As I left I passed Antoine, sitting in an old oil drum filled with hot water from the kettle, in front of the kitchen range with Chief Patissier merrily scrubbing his back as he hummed along to a jolly Breton folk tune. Never have I seen the two of them look so happy and boyish. The only disagreeable fly in this happy little vignette being the scowling face of Madame Grognonne who has been standing at the kitchen sink all morning rubbing hard at her long johns in an effort to remove the scorch marks.

Is that woman never happy I ask myself!
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The illustration shows unmarried female fnistere fish filiters in traditional dress of the same style as those worn by the Germans. Of course the married fish filleters lace caps have filigreed anchovy designs which makes it easy to differentiate them from the unmarried girl. This saves a lot of time and embarrassment for the men during the traditional courting season.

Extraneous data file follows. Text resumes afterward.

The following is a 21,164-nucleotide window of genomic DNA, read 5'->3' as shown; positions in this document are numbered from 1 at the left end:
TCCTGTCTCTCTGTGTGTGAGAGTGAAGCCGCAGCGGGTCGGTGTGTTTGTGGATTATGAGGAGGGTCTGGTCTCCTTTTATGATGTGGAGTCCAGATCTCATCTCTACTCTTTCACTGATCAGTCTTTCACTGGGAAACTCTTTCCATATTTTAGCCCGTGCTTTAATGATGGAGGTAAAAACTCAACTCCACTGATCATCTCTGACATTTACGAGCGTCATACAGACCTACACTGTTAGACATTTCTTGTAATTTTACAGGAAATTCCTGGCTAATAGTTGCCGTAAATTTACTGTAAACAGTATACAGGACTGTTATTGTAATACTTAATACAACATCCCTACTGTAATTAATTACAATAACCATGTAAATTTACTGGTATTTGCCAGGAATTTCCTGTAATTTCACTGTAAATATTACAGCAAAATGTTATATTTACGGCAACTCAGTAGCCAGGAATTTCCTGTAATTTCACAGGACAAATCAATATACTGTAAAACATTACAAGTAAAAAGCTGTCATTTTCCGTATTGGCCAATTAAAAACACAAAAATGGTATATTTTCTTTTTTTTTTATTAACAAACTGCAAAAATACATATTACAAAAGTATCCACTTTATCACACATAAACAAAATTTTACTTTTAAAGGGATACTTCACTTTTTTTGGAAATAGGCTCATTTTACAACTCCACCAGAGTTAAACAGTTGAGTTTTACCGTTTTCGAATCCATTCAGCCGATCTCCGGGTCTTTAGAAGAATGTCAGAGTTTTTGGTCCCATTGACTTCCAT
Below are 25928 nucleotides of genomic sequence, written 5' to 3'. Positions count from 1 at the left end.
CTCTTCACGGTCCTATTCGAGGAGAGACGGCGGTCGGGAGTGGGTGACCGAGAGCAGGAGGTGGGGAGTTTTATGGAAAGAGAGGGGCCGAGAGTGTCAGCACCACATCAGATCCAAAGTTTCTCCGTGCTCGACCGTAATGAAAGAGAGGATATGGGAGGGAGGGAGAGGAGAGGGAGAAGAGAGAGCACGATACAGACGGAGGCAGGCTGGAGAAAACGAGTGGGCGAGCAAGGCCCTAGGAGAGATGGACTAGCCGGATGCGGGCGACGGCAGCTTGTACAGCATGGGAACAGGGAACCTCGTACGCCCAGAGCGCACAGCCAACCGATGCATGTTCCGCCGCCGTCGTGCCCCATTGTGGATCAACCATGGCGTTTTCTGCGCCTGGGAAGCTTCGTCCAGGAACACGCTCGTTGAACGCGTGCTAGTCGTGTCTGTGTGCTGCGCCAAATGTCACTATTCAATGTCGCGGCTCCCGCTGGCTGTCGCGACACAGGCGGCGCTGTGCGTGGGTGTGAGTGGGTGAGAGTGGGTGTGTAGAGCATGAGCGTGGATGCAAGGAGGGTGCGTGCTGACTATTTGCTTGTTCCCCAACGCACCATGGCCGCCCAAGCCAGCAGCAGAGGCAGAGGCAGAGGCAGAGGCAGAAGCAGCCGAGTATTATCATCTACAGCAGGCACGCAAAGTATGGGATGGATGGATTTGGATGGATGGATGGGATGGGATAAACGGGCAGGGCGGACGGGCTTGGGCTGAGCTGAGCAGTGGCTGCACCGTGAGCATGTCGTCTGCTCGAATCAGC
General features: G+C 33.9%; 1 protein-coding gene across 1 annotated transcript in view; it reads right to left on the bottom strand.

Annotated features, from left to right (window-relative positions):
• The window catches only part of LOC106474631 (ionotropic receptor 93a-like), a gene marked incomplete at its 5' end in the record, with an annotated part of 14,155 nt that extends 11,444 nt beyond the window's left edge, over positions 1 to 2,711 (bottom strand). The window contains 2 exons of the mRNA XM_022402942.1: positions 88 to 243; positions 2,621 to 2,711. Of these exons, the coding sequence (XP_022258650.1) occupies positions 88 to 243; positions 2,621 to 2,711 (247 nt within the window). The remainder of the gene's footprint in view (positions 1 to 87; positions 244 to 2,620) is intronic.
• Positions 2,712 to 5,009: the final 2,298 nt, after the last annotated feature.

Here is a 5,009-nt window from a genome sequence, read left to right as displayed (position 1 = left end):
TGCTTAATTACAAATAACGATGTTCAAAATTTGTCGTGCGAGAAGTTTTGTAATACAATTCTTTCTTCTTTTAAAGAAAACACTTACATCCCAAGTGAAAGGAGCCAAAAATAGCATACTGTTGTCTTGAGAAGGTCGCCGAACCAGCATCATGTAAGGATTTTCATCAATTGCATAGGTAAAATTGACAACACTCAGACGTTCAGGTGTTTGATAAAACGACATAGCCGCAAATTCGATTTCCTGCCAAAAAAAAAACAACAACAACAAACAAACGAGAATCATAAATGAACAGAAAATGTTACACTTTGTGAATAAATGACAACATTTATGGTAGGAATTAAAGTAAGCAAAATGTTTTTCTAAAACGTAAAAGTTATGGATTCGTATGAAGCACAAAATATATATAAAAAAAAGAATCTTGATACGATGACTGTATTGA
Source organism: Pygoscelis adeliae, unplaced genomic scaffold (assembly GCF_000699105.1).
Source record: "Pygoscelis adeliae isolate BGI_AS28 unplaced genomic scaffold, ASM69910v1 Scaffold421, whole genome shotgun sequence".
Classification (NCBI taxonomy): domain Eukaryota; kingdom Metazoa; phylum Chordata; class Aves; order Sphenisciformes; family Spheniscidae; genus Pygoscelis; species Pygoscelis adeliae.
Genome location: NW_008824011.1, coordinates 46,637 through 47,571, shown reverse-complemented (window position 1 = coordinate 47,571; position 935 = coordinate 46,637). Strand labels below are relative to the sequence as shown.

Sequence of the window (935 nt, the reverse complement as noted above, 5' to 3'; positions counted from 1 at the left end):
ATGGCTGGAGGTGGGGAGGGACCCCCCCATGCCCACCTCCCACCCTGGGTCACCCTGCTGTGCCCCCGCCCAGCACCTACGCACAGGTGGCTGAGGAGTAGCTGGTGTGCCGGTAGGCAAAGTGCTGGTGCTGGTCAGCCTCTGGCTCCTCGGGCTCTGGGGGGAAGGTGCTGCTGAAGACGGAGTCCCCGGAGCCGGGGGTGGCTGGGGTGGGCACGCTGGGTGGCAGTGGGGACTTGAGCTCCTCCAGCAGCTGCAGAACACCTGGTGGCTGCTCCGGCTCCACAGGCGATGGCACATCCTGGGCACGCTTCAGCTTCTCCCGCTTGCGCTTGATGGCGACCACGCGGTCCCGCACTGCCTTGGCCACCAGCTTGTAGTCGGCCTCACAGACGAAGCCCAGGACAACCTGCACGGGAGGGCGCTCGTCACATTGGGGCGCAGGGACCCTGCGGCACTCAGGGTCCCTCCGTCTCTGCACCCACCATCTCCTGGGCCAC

12 comments:

Milkmaid said...

Extremely amusing blog as per usual, made me laugh on a trying day

Fennie said...

What a laugh! Ha, this is turning into a saga. A real saga. Don't know how you do it. Brilliant absolutely brilliant. And those pics.